How about the New Democratic Green Party or the Democratic Green Party?

Goodness knows the NDP needs something really new in their platform.

If this doesn’t appeal to the NDP, how about the Liberal Democratic Party as a speedy way to power for the Liberals and the NDP.

As for the Yukon, a merger of the Greens and the NDP could pose a serious threat to the status quo in the next territorial election.

A little greening of the NDP may lead to new growth, and support from the grassroots could help things to green up.

Without some co-operation you will continue to split the vote and condemn yourselves to the opposition benches forever.

You have four years to make it work.

The Conservatives reinvented themselves; now it’s your turn.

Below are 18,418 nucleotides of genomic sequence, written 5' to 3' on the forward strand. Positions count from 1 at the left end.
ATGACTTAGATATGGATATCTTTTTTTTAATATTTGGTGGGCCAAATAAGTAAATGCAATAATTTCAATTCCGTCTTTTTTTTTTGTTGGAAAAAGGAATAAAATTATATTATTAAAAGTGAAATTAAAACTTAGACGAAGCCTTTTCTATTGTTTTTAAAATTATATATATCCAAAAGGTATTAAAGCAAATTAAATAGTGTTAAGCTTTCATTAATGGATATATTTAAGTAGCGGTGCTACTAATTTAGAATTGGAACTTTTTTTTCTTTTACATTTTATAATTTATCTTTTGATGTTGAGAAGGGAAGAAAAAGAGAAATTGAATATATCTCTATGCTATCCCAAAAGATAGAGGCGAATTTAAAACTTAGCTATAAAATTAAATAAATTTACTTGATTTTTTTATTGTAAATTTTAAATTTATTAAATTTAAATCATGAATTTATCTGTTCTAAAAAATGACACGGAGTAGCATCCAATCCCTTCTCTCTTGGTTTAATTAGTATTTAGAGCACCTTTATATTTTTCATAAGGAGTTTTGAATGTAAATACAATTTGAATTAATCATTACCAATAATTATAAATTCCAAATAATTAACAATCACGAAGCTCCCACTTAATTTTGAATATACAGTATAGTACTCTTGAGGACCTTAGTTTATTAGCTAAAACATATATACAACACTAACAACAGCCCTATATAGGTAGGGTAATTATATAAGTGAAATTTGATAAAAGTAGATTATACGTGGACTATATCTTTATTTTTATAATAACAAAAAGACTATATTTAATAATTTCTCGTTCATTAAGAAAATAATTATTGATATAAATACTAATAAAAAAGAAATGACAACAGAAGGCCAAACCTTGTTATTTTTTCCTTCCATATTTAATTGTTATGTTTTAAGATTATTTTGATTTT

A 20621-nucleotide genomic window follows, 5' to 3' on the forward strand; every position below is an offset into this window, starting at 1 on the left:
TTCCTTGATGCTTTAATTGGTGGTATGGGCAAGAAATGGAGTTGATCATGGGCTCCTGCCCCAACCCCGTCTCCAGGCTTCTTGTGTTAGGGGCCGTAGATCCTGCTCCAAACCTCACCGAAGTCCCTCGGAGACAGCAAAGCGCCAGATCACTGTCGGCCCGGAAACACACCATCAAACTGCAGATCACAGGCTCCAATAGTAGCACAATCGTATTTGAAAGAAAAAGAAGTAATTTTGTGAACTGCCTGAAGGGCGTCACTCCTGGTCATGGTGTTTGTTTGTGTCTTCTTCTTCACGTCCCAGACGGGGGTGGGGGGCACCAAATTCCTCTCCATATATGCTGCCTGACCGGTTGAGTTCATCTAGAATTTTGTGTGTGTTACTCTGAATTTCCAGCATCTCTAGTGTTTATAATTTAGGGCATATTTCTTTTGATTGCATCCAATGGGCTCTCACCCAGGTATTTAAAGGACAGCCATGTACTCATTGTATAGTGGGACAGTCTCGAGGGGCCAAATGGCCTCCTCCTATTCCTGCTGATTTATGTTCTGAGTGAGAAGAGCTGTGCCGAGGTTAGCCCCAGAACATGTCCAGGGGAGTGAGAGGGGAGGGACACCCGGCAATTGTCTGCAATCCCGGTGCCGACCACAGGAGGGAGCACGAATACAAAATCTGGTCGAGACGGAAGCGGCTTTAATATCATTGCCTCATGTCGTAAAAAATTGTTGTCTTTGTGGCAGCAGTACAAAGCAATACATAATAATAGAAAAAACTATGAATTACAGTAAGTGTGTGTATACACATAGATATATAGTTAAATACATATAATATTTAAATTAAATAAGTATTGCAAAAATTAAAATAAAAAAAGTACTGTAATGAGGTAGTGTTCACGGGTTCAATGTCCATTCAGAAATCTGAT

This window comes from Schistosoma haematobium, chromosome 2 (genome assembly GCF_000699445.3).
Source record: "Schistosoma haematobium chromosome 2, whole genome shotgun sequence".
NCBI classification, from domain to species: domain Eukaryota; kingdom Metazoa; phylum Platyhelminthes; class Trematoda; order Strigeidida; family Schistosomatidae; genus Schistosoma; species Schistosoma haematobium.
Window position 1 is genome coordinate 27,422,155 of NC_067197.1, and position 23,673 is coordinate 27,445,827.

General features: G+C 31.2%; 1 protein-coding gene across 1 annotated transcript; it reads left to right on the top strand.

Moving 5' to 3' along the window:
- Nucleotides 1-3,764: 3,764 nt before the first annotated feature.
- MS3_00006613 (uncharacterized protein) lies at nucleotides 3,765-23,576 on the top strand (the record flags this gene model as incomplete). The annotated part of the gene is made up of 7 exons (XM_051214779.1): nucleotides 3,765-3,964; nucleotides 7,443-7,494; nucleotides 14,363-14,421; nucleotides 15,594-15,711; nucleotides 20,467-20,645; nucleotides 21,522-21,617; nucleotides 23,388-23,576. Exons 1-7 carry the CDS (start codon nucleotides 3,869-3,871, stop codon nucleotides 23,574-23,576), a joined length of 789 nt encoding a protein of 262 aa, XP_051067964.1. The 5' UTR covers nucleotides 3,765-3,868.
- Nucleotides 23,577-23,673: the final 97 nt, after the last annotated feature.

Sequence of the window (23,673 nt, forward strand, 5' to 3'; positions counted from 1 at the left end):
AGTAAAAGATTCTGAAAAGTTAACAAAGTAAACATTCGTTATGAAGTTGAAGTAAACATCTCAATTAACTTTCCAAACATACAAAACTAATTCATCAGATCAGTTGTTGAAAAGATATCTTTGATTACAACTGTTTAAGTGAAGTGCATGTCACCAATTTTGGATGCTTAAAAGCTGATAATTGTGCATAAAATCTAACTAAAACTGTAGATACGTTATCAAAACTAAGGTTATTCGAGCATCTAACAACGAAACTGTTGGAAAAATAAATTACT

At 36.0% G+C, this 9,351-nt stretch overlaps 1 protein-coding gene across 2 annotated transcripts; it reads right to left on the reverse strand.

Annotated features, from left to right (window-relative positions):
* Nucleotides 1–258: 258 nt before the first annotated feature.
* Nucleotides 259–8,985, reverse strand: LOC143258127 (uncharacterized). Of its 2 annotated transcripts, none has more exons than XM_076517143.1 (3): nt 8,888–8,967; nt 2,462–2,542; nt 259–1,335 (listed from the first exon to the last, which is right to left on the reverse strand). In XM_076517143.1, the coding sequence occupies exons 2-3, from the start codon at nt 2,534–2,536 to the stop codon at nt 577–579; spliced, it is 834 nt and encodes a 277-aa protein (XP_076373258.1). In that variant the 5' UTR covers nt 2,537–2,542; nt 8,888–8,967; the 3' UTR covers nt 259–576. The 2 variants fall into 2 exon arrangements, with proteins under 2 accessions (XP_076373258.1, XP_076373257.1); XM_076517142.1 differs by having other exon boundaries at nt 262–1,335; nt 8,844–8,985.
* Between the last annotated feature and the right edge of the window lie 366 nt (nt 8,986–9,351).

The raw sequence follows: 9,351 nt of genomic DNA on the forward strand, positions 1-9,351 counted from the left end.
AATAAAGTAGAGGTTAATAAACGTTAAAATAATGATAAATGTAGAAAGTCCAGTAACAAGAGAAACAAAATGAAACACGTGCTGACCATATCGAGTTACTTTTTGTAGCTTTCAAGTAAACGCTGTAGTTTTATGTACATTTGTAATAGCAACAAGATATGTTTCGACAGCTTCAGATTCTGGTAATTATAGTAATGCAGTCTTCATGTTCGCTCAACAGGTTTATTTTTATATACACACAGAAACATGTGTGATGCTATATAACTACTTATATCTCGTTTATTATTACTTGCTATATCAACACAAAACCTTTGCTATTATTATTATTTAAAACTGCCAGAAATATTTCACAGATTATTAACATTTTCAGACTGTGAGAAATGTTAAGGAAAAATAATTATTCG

Dave Stockdale

Whitehorse

Fentie fails Watson

Lake in many ways

Open letter to Premier Dennis Fentie:

For centuries, our forefathers have fought and died to preserve our basic rights and freedoms. This includes our inherent right to freedom of speech and expression.

In this context I am reminded that each and every Yukon citizen, regardless of race, creed or colour, must at all times have an expectation of honest and fair treatment from elected or appointed authorities.

Fentie, it’s unfortunate that Yukon citizens are often reluctant to publicly express their opinions about government dictates or actions. This is usually a product of utter frustration, but more often it’s from fear of future intimidation or retribution.

There can no longer be any doubt, whatsoever, that in place of respect, an increasing number of Yukon citizens actually fear the actions of officials at all levels of government.

Indeed, sir, there is a growing perception that our servants have now become our masters, and there are very few servants left!